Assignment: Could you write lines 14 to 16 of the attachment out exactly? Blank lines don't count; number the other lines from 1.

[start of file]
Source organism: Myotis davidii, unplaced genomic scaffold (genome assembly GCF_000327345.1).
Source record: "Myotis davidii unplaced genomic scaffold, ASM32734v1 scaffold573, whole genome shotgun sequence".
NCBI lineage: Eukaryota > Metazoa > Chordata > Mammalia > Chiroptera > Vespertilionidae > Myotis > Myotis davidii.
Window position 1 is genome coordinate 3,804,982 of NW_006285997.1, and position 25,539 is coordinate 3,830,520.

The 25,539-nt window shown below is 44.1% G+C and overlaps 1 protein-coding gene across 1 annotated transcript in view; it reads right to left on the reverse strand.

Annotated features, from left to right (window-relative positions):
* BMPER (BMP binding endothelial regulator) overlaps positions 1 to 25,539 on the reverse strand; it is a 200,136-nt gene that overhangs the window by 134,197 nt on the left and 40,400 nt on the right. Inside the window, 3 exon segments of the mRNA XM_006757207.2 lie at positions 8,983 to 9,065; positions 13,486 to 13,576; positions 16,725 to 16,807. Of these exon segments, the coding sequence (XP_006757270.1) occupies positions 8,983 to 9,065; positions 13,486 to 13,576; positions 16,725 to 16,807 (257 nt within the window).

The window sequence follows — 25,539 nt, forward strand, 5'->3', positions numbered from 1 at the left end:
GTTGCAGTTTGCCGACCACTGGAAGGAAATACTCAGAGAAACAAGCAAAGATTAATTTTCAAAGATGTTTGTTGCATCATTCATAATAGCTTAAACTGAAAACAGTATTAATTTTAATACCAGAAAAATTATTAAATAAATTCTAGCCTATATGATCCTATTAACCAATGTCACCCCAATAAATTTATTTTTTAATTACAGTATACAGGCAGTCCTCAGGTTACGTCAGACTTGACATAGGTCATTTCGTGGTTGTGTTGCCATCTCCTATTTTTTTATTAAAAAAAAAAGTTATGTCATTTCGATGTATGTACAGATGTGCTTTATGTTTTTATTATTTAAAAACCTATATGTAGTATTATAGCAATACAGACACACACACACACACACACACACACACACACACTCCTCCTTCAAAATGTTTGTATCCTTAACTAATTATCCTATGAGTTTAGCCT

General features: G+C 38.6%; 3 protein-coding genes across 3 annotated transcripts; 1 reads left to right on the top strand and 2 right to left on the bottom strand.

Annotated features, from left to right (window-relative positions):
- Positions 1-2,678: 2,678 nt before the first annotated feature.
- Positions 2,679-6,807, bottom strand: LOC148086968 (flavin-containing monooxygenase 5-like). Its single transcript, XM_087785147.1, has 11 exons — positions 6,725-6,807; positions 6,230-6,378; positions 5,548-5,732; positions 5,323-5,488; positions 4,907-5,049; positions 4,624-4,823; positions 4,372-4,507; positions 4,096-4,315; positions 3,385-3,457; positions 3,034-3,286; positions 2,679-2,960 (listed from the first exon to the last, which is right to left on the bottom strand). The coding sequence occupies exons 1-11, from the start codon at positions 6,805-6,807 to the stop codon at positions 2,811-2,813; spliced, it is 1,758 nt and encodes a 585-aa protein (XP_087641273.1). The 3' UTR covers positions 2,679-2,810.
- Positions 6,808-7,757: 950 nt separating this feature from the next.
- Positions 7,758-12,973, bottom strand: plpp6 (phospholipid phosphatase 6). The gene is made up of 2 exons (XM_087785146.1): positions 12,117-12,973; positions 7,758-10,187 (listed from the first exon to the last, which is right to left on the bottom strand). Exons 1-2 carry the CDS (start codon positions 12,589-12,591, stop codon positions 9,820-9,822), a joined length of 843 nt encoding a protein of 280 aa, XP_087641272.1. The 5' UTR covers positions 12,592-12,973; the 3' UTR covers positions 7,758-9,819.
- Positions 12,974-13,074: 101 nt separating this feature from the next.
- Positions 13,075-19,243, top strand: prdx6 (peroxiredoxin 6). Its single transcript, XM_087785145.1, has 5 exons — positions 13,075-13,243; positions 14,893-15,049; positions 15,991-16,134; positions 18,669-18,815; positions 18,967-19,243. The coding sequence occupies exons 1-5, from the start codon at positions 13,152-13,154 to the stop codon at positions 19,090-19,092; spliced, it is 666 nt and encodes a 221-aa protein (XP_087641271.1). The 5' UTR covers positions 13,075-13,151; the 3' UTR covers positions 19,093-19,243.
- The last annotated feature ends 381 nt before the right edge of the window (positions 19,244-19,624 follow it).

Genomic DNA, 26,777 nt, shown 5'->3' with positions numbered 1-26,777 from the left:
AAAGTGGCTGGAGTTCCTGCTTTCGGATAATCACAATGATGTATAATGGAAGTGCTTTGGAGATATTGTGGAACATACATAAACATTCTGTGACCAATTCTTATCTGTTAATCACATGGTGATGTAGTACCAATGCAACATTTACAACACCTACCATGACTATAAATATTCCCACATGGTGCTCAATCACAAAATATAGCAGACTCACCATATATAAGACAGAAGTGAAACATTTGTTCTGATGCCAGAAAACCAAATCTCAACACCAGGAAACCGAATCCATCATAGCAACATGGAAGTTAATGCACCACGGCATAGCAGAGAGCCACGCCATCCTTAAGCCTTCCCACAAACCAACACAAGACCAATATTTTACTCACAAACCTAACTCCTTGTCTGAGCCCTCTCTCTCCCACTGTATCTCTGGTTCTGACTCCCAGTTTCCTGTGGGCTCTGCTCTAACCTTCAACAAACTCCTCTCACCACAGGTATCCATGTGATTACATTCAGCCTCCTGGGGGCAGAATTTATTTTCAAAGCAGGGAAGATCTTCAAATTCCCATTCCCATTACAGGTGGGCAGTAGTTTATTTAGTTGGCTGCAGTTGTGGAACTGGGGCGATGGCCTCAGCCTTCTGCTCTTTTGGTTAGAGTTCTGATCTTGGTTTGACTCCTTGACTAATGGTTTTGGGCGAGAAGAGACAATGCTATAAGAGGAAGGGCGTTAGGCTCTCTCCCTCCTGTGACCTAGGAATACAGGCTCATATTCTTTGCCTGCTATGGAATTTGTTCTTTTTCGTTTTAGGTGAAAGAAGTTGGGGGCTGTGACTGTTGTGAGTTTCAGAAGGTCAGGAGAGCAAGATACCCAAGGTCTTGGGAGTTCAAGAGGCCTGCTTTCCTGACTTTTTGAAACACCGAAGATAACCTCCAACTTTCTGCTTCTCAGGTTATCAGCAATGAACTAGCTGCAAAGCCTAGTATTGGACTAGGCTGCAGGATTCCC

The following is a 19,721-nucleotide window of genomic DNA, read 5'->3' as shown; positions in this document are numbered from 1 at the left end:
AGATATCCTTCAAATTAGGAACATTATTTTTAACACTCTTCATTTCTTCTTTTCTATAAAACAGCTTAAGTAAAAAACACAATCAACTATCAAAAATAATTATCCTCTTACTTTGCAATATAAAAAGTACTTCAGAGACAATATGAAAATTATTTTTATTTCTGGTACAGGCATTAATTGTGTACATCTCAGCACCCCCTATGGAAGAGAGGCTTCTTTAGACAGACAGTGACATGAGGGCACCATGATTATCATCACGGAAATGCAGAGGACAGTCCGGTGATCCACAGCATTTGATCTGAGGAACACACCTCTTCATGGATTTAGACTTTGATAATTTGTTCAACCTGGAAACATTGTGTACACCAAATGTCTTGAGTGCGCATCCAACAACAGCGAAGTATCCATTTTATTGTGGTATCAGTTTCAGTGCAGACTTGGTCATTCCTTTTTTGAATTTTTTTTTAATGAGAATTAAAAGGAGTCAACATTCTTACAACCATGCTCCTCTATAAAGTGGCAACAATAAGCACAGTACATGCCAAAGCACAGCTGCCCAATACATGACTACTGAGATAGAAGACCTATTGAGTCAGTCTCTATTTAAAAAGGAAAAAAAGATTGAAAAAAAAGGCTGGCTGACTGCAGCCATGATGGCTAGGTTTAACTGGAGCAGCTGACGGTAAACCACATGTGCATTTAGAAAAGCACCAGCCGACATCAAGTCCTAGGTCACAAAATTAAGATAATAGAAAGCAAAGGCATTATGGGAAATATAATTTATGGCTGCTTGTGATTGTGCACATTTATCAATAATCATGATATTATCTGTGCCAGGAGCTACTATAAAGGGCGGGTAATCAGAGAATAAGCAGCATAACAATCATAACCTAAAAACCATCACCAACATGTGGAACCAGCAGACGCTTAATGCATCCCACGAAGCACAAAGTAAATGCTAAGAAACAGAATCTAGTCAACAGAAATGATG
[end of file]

- Positions 6,808-7,757: 950 nt separating this feature from the next.
- Positions 7,758-12,973, bottom strand: plpp6 (phospholipid phosphatase 6). The gene is made up of 2 exons (XM_087785146.1): positions 12,117-12,973; positions 7,758-10,187 (listed from the first exon to the last, which is right to left on the bottom strand). Exons 1-2 carry the CDS (start codon positions 12,589-12,591, stop codon positions 9,820-9,822), a joined length of 843 nt encoding a protein of 280 aa, XP_087641272.1. The 5' UTR covers positions 12,592-12,973; the 3' UTR covers positions 7,758-9,819.
- Positions 12,974-13,074: 101 nt separating this feature from the next.